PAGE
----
When John's body arrived and they saw the tumor on his head, they had all the students look at it.  This is exactly what I wanted to happen.  I asked if any of them were interested in neuro, and they told me a couple of the second-year students were.  They worked on the back of the bodies, then extremities and abdomen.  One of the girls in the group I was talking to did John's abdomen.  The study groups rotated around to different bodies as they learn different parts of the anatomy.  

"But what about his head?" I kept asking.  They looked at each other and whispered, and looked to Curt.  He must have given the okay because one said they kept the brains and would be learning about them this semester.  I was thrilled and thanked them for telling me.  I'm sure my enthusiasm shocked them, but this is why we wanted to donate John's body; research, research, research that may keep someone else from dying from GBM one day.

The girls and I took pictures in front of the vase of roses and I adopted them in my heart.  I did quick mental calculations.  If they received John's body in June and it was returned in August, surely it wouldn't be but a few months at most before his ashes were returned to me.  Or do they wait for the remains of his brain from this semester?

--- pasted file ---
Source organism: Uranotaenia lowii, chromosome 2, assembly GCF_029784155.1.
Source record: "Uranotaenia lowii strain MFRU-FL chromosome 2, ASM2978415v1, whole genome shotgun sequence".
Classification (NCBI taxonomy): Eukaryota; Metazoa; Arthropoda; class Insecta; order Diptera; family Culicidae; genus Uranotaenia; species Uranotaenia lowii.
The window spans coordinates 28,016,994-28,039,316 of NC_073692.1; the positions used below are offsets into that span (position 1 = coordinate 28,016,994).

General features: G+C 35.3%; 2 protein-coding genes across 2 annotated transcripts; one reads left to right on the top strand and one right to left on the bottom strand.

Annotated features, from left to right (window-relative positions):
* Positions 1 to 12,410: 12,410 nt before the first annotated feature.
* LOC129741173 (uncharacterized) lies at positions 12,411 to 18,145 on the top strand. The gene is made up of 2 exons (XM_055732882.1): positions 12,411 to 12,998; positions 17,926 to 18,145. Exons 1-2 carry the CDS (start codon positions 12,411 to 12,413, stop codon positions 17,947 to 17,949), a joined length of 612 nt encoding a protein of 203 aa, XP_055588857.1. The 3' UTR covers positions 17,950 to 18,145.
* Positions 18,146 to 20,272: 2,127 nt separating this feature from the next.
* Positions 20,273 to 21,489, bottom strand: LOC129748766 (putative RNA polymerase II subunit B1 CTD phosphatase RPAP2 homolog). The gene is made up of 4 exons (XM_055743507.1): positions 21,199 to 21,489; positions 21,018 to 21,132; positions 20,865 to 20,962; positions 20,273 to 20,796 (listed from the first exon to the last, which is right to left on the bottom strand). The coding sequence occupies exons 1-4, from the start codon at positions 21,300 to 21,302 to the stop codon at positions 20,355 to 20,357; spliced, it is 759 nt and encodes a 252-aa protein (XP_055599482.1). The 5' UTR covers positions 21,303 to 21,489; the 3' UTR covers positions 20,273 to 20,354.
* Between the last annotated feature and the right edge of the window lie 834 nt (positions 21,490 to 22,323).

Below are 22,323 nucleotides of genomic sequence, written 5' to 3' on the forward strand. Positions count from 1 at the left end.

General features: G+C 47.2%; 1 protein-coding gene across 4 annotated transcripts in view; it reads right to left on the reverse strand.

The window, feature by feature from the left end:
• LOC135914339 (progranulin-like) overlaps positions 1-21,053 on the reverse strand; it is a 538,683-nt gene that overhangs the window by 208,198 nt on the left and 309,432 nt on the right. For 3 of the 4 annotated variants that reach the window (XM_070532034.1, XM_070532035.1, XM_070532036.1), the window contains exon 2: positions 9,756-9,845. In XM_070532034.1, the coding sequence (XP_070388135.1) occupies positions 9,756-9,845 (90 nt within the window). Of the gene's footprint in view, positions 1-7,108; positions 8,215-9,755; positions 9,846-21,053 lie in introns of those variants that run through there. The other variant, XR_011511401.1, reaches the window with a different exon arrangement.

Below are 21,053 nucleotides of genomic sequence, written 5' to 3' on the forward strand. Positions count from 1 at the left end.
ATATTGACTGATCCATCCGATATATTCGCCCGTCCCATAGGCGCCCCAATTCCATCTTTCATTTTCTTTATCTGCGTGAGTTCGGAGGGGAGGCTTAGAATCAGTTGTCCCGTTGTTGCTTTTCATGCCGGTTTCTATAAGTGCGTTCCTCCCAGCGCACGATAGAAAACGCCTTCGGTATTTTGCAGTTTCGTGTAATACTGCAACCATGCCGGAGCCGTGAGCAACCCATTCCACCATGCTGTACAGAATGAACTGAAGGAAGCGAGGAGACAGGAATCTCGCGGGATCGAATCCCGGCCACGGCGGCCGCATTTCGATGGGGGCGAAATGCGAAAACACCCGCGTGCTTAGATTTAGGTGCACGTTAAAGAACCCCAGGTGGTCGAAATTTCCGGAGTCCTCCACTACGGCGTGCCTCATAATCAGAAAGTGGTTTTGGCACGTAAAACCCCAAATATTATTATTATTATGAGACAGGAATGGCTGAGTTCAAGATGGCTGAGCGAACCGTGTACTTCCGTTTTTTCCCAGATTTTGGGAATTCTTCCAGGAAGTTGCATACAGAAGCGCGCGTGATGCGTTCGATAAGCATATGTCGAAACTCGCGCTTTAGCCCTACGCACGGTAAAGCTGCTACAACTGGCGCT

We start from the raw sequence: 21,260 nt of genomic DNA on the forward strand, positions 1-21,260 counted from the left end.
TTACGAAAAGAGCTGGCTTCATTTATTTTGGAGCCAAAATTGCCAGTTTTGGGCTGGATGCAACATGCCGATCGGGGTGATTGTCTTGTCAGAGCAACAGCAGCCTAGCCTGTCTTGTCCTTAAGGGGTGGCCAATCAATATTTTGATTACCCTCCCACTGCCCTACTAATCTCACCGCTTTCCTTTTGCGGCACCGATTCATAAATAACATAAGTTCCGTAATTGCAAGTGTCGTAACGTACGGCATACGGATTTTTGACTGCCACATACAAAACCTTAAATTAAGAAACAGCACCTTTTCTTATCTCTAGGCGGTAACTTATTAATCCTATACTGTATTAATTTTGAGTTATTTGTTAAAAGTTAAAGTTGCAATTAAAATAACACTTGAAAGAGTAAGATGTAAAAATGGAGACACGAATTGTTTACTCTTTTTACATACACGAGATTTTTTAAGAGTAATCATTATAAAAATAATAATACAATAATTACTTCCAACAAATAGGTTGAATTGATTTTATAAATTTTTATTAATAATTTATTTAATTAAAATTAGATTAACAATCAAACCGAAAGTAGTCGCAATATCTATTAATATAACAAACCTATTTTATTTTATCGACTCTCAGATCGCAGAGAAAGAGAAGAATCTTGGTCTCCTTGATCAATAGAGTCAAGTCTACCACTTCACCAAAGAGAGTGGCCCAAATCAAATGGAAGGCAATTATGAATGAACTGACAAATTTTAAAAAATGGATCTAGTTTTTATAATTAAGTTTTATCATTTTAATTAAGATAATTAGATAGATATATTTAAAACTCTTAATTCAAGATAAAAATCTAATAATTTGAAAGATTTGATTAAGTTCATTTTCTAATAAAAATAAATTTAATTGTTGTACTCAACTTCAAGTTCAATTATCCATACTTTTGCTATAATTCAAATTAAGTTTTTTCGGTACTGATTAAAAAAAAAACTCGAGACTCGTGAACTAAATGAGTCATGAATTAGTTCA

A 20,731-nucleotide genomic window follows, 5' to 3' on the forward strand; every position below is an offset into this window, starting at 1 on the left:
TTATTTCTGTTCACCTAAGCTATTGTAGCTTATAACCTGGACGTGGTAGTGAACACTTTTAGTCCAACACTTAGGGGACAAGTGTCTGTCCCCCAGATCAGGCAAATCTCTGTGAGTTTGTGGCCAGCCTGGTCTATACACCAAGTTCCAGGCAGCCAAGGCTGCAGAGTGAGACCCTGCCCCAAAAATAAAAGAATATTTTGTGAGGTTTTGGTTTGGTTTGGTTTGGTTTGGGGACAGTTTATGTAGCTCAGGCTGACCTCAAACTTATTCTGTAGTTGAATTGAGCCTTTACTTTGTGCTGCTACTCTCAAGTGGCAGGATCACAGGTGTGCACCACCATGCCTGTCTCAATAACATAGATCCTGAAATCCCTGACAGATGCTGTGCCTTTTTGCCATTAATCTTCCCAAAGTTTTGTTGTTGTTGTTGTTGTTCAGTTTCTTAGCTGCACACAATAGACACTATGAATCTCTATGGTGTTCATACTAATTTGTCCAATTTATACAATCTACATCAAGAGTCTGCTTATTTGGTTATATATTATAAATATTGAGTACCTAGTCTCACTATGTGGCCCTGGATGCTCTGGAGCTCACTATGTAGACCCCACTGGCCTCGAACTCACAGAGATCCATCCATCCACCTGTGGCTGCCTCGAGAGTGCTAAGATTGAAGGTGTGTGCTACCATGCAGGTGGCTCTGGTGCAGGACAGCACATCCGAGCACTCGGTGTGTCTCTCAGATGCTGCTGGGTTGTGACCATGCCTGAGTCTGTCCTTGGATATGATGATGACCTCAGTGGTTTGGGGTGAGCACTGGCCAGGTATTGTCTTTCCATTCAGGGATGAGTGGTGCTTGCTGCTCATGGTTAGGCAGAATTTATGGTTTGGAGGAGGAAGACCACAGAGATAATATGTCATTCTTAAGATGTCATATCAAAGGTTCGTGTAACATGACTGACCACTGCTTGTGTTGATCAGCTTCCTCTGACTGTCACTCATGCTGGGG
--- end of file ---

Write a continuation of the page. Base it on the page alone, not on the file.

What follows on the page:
Seeing the gratitude of the students and teachers and the need for body donation in their education, I tell anyone considering this avenue to do it.  It is a lasting, far reaching gift.  I know it's rare for a family member to attend a "first patient" memorial service.  I count it an honor, and will remember it as one of the most amazing events in my life.

August, 2011 hair today, gone tomorrow

Three and a half years ago, I cut my hair and donated it to Locks of Love in memory of my bestest friend, Vickie, who died of lung cancer.  When we realized how sick John was and he shaved his head for surgeries, I decided to grow and donate my hair again.  I waited until after my trip west because I knew we'd be hiking and I wanted to be able to put it up.  My sister was all too happy to chop-chop the length and ship it off to be made into a wig for someone going through chemo or in need of the hair I could give.

It was another emotional, meaningful connection to John.  Everyone in the shop knew why I was there and were encouraging and supportive of my new look.  My plan is to grow and donate it again in a couple of years.  There are stipulations for donating hair.  If you are interested, check with your hair care professional.